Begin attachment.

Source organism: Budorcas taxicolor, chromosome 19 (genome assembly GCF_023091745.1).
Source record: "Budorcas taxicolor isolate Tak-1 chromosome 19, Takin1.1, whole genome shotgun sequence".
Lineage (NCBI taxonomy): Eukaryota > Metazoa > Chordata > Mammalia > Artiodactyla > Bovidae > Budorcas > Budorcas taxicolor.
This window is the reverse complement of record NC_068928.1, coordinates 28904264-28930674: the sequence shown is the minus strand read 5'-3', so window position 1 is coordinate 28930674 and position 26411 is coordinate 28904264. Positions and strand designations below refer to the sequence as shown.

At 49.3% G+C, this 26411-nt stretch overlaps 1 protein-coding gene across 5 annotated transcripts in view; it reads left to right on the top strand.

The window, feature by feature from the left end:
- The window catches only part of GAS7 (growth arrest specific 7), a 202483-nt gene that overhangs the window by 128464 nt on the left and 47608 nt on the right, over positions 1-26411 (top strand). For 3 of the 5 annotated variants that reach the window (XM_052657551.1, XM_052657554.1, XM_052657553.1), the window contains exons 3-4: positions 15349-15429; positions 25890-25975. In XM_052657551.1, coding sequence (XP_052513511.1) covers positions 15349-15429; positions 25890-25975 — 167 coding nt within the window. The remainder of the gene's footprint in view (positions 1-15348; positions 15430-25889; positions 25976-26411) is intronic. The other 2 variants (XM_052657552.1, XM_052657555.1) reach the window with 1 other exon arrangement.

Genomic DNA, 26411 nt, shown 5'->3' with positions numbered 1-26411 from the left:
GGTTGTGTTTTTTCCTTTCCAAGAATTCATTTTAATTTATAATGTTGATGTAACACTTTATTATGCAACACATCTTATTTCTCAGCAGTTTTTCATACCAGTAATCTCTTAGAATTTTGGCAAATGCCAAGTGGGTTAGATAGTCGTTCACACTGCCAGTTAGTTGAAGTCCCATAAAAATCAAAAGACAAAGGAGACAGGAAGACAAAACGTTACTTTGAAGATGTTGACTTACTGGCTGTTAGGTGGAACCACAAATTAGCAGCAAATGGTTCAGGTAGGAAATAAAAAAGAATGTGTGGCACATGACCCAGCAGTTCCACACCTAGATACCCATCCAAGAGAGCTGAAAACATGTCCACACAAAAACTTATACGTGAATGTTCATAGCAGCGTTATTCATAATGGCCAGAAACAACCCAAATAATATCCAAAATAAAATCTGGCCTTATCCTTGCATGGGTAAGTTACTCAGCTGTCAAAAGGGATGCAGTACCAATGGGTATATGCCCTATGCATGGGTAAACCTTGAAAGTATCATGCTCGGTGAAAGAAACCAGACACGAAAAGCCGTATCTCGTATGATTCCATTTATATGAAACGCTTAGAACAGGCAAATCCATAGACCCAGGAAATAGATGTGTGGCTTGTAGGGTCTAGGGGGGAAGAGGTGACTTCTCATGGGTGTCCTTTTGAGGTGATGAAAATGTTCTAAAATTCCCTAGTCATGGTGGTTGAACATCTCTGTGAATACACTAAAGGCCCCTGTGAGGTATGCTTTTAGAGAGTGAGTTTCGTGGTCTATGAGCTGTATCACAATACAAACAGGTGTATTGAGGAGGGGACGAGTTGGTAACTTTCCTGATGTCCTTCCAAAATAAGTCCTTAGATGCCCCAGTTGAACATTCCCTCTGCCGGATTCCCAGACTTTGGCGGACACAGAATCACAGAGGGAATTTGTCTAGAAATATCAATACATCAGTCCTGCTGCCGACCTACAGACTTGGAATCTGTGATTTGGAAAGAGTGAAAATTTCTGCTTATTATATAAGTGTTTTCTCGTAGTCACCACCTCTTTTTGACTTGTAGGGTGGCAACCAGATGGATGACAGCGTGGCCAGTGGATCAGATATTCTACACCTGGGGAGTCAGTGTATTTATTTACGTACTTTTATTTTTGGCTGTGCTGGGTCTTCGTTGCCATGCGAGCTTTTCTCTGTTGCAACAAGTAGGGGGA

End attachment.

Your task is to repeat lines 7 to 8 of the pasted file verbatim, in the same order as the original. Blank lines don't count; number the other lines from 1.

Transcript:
- The window catches only part of GAS7 (growth arrest specific 7), a 202483-nt gene that overhangs the window by 128464 nt on the left and 47608 nt on the right, over positions 1-26411 (top strand). For 3 of the 5 annotated variants that reach the window (XM_052657551.1, XM_052657554.1, XM_052657553.1), the window contains exons 3-4: positions 15349-15429; positions 25890-25975. In XM_052657551.1, coding sequence (XP_052513511.1) covers positions 15349-15429; positions 25890-25975 — 167 coding nt within the window. The remainder of the gene's footprint in view (positions 1-15348; positions 15430-25889; positions 25976-26411) is intronic. The other 2 variants (XM_052657552.1, XM_052657555.1) reach the window with 1 other exon arrangement.

Genomic DNA, 26411 nt, shown 5'->3' with positions numbered 1-26411 from the left: